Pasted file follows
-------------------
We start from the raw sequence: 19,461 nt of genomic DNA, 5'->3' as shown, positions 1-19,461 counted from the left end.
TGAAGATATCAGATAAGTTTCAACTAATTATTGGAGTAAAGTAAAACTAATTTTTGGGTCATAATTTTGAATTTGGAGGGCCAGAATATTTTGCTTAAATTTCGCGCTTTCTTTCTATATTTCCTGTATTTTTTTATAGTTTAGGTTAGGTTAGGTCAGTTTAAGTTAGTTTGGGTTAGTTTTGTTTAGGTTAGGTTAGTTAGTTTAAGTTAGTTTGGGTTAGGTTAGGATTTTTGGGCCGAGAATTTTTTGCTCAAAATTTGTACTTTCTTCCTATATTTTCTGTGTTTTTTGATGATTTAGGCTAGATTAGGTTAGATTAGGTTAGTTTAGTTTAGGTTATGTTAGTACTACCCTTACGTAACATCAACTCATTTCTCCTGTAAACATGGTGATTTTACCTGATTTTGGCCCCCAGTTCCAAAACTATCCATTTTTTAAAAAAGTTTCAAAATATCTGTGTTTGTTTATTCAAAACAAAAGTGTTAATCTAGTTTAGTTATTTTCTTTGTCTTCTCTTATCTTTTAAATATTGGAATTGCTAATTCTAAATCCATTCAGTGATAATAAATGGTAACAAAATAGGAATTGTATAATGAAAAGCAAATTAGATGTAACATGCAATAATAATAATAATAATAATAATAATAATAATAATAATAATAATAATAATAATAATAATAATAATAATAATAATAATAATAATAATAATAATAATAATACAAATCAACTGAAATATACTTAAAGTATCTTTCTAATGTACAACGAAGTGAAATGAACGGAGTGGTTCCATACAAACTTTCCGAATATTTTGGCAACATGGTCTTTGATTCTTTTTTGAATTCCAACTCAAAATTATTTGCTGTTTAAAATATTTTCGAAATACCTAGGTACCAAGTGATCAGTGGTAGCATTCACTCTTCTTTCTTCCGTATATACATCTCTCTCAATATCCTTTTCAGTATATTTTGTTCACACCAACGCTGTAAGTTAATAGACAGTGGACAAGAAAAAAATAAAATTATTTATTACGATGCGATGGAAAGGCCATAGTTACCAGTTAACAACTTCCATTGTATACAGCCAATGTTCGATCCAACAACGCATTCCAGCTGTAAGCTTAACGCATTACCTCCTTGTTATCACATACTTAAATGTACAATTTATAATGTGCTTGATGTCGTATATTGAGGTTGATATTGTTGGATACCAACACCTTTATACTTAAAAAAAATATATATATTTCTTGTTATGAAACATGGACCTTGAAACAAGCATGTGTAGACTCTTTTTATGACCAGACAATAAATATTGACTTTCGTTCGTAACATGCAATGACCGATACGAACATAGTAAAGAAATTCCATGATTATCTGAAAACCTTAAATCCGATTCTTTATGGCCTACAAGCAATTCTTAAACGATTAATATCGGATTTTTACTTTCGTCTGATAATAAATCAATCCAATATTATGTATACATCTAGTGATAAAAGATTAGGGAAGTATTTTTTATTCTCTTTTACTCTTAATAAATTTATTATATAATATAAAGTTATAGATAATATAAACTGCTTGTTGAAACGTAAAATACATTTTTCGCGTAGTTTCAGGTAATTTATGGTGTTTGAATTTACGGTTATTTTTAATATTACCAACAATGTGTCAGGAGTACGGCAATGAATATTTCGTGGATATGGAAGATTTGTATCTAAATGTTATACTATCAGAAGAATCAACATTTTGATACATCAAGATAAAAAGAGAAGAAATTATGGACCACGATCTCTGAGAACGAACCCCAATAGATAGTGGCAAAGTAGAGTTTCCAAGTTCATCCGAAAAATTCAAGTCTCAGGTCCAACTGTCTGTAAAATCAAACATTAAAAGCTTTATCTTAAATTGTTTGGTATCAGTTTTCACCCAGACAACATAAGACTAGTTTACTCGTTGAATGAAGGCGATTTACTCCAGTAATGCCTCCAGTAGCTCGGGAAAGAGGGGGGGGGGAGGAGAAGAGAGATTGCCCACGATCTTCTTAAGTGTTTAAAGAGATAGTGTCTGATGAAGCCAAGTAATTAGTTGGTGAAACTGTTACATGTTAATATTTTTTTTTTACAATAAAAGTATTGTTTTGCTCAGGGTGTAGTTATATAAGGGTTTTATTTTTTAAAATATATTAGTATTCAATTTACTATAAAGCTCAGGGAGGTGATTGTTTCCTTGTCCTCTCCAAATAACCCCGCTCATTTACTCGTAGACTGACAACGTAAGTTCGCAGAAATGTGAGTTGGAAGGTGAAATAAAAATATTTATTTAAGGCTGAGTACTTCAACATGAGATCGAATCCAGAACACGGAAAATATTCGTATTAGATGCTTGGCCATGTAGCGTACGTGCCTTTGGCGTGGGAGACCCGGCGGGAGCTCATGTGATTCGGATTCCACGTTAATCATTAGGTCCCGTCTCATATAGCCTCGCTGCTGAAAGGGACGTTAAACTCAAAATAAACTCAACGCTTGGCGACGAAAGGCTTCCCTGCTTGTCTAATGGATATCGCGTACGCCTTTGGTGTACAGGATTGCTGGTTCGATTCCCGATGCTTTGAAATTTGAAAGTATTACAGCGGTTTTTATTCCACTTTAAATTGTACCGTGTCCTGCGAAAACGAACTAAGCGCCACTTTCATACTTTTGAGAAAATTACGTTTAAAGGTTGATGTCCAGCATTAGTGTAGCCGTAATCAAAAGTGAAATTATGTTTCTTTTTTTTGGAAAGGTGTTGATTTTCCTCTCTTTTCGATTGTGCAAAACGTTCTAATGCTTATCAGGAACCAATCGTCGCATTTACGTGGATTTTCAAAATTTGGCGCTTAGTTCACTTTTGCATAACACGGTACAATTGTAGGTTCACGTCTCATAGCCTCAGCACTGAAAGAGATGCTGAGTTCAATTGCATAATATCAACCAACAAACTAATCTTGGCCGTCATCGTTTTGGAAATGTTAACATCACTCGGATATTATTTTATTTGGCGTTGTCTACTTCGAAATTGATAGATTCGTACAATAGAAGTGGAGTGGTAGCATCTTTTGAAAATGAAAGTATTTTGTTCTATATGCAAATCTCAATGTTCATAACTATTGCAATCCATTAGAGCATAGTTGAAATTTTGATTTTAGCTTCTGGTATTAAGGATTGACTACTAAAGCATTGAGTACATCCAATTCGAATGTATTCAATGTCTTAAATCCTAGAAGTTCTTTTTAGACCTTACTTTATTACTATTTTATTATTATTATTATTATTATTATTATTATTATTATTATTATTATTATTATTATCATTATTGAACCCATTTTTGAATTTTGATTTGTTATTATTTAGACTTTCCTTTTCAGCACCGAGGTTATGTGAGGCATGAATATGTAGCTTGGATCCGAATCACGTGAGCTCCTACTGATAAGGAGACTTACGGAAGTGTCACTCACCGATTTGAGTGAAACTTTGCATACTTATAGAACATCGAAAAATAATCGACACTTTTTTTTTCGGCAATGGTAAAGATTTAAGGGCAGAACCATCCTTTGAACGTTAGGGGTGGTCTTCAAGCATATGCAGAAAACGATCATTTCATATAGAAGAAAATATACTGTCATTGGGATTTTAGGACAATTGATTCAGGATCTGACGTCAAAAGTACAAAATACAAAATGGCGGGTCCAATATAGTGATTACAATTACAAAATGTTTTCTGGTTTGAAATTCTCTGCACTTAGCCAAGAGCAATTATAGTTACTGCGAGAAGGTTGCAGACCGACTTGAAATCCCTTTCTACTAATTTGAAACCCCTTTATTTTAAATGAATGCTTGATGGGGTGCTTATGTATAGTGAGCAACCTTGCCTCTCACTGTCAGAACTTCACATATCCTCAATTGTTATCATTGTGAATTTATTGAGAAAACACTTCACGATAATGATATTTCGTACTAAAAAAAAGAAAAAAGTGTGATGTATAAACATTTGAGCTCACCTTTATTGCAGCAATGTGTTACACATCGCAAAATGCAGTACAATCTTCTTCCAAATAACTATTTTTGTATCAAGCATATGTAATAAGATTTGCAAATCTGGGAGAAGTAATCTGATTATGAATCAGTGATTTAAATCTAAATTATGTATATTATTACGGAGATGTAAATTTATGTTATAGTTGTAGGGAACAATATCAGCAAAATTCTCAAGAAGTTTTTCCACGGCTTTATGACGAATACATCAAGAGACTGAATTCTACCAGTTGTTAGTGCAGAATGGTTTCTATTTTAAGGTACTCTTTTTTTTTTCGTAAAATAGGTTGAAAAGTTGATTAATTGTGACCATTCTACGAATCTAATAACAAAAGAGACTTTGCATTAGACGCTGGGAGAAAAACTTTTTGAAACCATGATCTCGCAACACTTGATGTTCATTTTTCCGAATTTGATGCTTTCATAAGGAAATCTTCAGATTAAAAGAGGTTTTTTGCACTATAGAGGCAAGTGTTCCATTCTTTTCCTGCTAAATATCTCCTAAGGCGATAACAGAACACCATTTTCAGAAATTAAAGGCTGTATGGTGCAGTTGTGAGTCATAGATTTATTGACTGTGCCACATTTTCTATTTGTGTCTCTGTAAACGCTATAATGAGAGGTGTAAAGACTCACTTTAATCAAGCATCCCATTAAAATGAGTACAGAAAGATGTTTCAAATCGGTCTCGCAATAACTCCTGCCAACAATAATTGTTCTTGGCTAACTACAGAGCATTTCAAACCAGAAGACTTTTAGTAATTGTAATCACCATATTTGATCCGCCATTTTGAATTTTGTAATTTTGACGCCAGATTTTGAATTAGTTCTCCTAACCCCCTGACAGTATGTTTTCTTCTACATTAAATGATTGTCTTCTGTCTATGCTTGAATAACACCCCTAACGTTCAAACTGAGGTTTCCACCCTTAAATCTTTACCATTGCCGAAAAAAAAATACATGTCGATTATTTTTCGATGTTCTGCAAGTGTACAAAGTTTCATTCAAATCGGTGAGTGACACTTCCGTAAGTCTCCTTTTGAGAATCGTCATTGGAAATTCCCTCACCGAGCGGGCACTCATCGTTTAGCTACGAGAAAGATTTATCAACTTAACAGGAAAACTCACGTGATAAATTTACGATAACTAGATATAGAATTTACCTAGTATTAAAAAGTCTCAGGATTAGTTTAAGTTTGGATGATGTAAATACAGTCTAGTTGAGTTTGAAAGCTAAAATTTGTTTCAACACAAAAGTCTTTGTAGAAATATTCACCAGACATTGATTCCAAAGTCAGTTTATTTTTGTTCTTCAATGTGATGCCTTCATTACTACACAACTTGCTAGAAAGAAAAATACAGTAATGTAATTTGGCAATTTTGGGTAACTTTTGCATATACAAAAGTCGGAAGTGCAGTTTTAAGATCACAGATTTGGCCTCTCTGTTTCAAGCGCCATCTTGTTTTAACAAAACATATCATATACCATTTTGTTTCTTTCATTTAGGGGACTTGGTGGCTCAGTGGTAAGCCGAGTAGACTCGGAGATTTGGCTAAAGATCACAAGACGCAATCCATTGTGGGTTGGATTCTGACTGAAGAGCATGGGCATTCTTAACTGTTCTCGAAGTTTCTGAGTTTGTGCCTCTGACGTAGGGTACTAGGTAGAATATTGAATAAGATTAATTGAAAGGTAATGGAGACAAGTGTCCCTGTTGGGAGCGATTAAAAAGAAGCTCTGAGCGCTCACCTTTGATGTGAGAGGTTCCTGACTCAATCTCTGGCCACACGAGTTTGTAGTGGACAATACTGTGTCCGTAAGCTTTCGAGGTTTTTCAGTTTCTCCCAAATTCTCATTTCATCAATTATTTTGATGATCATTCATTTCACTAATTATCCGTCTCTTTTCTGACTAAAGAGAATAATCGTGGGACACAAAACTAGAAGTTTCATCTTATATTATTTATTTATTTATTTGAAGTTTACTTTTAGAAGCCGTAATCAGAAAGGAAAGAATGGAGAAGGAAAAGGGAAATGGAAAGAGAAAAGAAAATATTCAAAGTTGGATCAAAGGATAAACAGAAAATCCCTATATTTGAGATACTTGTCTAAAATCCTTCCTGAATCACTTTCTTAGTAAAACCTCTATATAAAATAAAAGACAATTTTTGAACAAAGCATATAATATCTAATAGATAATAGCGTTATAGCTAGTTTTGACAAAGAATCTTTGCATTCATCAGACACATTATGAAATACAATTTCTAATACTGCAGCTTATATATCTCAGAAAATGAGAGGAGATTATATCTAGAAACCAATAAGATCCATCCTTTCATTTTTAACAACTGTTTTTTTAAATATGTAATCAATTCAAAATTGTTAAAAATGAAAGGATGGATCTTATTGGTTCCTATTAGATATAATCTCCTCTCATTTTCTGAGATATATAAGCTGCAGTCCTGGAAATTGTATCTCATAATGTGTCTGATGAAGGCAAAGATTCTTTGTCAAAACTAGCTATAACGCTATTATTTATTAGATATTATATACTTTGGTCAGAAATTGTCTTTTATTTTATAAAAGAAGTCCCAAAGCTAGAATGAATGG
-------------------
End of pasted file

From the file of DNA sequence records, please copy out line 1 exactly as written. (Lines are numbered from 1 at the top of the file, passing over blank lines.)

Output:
We start from the raw sequence: 19,461 nt of genomic DNA, 5'->3' as shown, positions 1-19,461 counted from the left end.